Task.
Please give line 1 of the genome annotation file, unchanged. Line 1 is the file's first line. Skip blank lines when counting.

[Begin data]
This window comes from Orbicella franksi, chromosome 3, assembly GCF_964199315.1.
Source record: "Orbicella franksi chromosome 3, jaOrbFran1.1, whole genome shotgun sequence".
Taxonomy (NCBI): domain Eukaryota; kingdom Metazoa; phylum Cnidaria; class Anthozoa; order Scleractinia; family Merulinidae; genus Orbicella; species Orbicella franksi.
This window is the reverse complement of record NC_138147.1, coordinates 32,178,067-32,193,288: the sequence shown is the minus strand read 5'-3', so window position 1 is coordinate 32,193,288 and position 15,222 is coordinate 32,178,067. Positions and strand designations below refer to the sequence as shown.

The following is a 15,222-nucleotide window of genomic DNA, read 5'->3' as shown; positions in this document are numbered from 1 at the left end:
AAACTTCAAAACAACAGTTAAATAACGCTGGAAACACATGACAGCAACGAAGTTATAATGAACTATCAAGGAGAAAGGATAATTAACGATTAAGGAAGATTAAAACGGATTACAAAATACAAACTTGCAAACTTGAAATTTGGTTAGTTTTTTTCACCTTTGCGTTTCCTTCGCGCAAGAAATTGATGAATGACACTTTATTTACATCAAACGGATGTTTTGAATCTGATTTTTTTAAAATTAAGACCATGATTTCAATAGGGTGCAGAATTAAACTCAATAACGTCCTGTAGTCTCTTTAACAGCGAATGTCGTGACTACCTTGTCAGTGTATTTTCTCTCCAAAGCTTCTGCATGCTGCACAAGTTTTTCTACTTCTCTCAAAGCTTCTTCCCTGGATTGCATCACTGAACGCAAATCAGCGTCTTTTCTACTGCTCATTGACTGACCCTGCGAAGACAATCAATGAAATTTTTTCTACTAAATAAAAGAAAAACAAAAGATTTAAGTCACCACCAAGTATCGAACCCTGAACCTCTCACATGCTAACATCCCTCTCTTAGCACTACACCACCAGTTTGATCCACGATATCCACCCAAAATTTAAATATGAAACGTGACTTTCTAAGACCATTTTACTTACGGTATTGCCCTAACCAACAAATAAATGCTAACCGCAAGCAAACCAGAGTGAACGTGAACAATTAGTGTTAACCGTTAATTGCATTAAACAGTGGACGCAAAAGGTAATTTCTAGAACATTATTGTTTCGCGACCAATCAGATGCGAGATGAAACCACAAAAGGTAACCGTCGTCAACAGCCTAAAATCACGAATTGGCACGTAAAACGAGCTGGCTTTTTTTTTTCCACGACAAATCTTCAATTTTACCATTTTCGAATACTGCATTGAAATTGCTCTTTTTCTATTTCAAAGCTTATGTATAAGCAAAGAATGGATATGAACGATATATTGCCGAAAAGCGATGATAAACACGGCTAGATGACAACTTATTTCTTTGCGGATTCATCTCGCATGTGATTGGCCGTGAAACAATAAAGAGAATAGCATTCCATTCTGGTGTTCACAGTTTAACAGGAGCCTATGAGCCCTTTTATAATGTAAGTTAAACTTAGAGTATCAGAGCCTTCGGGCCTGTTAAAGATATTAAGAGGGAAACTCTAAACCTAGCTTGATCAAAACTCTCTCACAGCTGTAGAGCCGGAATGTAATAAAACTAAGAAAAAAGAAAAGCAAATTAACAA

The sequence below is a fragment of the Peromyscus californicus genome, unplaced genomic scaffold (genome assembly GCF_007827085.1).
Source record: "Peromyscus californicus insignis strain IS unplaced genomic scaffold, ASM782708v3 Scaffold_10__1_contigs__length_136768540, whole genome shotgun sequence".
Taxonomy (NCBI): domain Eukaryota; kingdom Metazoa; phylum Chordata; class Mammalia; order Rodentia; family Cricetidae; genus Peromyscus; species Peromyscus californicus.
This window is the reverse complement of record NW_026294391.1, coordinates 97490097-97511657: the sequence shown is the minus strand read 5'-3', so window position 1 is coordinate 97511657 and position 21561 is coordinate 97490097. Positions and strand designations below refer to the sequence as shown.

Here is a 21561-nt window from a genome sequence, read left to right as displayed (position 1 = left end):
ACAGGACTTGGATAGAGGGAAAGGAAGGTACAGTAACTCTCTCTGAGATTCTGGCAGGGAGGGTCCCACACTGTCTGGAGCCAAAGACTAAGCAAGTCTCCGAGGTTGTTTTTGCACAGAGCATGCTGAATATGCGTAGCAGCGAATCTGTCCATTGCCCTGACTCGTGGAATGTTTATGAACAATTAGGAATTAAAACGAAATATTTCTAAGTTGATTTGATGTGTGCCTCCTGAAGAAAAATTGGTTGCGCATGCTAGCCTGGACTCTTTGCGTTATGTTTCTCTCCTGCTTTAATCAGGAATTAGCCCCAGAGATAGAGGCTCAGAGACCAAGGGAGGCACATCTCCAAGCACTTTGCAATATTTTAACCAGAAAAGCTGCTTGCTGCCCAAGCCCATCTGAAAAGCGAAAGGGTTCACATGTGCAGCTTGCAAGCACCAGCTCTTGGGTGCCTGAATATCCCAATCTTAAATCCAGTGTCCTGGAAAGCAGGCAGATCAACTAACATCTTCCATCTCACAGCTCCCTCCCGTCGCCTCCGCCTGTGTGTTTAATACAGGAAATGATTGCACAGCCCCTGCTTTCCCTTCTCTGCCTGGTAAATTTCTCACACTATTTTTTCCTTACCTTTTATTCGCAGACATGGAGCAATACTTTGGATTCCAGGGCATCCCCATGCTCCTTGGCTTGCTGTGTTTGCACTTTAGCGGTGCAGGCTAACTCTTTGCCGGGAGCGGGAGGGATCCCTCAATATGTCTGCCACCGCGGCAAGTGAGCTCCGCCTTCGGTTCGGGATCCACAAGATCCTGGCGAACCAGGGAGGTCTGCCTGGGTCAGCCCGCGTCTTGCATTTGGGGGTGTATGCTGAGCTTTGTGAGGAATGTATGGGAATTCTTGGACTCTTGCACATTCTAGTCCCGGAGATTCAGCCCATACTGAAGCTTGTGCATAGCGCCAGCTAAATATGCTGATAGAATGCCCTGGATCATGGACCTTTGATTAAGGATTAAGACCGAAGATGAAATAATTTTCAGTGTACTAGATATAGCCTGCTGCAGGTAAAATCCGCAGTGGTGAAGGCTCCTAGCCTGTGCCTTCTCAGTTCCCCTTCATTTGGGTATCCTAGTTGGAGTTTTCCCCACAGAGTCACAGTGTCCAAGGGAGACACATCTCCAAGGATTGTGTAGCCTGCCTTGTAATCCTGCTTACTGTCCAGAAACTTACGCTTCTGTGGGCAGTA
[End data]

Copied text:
This window comes from Orbicella franksi, chromosome 3, assembly GCF_964199315.1.